Who in their right mind would launch a new restaurant, particularly in today's economy? Restaurants are a bit like Broadway shows in that the failures vastly outnumber the successes and anyone investing in them is almost guaranteed to lose money. Indeed, it is such a tough business that the lifespan of a particular restaurant should be measured in dog years rather than real time: a restaurant that has stayed open for 10 years is the equivalent of any other business surviving for 70. I have to confess, if I was reviewing either Sahana or Sunset Lounge - the two restaurants cooked up by the remaining contestants in last night's episode - I wouldn't rate their chances. These days, it's not enough to offer good food and great service in the right location; you've got to be original, too. And the problem with both Sahana and Sunset Lounge is that there are hundreds of almost identical restaurants in New York City.
They both offered pan-Asian cuisine, possibly in a misguided attempt to impress Stephen Starr, this week's guest judge who owns Buddakan, Morimoto, and a dozen other modern Asian restaurants. Done well, this food can be mouth-wateringly good, but it is all too easy for the region's distinct flavors to become muddled up and watered-down and you end up with a generic mish-mash. That was true of Sahana and Sunset Lounge.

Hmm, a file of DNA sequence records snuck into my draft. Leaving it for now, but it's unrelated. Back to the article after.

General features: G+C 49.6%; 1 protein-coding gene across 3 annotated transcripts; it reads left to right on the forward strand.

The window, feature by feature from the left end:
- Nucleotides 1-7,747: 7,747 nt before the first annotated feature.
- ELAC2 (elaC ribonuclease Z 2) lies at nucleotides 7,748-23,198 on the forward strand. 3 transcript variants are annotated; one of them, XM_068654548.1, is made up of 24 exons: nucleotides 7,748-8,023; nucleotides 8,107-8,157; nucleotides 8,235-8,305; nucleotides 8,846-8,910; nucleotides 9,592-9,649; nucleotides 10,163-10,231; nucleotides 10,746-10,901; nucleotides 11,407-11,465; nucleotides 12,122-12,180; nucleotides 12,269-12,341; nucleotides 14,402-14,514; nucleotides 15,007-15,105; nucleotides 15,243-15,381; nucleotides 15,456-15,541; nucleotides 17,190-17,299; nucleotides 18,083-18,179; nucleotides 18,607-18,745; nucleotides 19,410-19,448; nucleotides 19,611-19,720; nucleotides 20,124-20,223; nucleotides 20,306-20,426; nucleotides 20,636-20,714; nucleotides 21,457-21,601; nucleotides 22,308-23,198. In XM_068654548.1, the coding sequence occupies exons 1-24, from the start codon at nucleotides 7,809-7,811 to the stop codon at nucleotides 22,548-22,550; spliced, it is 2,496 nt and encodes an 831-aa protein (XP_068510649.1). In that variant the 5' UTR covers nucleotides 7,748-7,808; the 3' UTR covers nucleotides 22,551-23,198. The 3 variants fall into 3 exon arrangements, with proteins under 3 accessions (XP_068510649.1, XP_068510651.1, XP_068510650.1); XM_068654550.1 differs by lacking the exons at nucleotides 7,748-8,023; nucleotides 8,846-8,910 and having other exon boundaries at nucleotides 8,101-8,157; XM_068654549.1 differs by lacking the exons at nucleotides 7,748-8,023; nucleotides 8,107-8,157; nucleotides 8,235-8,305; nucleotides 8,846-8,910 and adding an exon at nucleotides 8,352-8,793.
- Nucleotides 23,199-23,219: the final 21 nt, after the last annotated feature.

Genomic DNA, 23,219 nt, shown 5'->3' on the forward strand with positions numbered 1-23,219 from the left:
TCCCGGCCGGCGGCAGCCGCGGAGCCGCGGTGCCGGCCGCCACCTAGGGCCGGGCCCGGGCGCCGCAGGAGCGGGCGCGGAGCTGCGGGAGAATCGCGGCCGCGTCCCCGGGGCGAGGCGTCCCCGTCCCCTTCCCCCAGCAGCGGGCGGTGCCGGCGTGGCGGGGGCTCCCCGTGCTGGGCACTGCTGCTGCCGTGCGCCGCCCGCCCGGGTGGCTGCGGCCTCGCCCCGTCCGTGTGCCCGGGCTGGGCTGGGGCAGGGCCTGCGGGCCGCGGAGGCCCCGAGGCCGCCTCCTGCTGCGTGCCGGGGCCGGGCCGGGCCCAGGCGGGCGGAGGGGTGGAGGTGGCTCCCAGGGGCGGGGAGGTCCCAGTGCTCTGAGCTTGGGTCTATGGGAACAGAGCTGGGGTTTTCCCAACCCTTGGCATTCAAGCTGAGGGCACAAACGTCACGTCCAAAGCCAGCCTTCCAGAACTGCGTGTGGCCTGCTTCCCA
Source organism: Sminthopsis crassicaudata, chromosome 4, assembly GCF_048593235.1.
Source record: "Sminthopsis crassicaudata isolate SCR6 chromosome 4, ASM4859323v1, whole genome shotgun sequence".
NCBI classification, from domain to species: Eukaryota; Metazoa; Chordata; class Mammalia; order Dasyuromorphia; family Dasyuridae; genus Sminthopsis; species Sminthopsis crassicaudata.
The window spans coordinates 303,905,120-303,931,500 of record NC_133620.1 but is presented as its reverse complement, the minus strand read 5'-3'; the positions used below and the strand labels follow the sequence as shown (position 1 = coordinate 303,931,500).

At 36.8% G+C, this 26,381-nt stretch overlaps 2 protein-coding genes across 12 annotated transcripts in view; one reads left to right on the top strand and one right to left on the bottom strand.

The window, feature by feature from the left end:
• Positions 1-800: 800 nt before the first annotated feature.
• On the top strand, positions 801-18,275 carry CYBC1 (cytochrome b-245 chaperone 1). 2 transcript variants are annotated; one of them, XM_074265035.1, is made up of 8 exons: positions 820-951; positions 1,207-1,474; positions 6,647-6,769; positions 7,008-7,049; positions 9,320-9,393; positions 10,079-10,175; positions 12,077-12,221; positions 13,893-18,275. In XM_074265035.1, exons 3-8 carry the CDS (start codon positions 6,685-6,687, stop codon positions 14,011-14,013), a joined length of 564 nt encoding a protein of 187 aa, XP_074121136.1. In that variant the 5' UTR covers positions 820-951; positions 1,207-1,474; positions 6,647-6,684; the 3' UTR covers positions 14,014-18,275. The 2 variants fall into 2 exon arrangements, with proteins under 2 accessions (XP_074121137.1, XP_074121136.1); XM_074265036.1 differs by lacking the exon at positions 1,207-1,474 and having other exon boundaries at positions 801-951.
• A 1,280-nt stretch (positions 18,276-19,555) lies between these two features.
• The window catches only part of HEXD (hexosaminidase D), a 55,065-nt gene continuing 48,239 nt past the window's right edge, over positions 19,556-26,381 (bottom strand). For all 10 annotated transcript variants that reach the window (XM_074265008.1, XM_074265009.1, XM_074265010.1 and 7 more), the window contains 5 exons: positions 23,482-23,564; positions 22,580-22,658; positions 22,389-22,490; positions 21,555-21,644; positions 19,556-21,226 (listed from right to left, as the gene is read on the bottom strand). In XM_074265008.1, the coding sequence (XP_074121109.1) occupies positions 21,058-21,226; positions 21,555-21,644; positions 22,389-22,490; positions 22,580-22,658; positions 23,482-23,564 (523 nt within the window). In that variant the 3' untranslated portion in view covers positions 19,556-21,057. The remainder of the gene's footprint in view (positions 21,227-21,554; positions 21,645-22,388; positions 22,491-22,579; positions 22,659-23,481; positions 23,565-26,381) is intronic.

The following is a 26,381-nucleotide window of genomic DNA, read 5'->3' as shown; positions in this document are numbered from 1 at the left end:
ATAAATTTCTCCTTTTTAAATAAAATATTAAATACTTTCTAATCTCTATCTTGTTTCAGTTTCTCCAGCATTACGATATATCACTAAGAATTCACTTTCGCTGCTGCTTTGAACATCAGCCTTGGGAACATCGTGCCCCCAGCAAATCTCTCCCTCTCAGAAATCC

Many people watching the show last night will have thought that Leah ought to have gone and concluded that the only reason she remains is because the producers want to keep alive the romantic subplot involving her and Hosea. In fact, the producers don't try and influence the judges' decisions one way or another and the reason Leah survived is because she was lucky enough to be a member of the winning team. That was largely due to the quality of Stefan's desserts. In effect, Leah was saved from elimination by the fact that Stefan was on her team - which is ironic, considering she picked him last.